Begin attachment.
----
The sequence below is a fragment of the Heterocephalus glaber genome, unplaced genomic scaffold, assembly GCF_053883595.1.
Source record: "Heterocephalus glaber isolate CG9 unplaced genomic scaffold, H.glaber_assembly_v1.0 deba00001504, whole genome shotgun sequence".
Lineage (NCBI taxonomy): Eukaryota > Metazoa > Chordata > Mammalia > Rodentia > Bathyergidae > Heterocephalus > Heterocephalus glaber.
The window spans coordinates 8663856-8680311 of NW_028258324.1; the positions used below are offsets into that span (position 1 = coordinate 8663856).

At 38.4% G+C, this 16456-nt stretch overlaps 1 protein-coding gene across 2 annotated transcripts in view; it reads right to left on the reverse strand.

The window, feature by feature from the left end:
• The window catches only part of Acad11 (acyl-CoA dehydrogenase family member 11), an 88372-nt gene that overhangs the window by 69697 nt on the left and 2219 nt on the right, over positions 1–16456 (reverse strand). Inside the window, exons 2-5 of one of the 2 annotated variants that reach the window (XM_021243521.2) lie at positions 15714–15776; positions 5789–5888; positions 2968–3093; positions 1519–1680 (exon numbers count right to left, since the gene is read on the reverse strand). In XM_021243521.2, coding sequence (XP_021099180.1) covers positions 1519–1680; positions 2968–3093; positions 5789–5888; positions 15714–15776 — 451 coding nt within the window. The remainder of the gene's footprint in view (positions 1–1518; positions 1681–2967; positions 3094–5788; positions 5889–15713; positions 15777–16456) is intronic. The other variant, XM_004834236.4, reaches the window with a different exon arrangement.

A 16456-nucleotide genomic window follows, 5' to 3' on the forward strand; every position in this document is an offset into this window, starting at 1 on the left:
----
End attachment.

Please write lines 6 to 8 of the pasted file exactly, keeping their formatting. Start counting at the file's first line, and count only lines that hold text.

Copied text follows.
The window, feature by feature from the left end:
• The window catches only part of Acad11 (acyl-CoA dehydrogenase family member 11), an 88372-nt gene that overhangs the window by 69697 nt on the left and 2219 nt on the right, over positions 1–16456 (reverse strand). Inside the window, exons 2-5 of one of the 2 annotated variants that reach the window (XM_021243521.2) lie at positions 15714–15776; positions 5789–5888; positions 2968–3093; positions 1519–1680 (exon numbers count right to left, since the gene is read on the reverse strand). In XM_021243521.2, coding sequence (XP_021099180.1) covers positions 1519–1680; positions 2968–3093; positions 5789–5888; positions 15714–15776 — 451 coding nt within the window. The remainder of the gene's footprint in view (positions 1–1518; positions 1681–2967; positions 3094–5788; positions 5889–15713; positions 15777–16456) is intronic. The other variant, XM_004834236.4, reaches the window with a different exon arrangement.

A 16456-nucleotide genomic window follows, 5' to 3' on the forward strand; every position in this document is an offset into this window, starting at 1 on the left: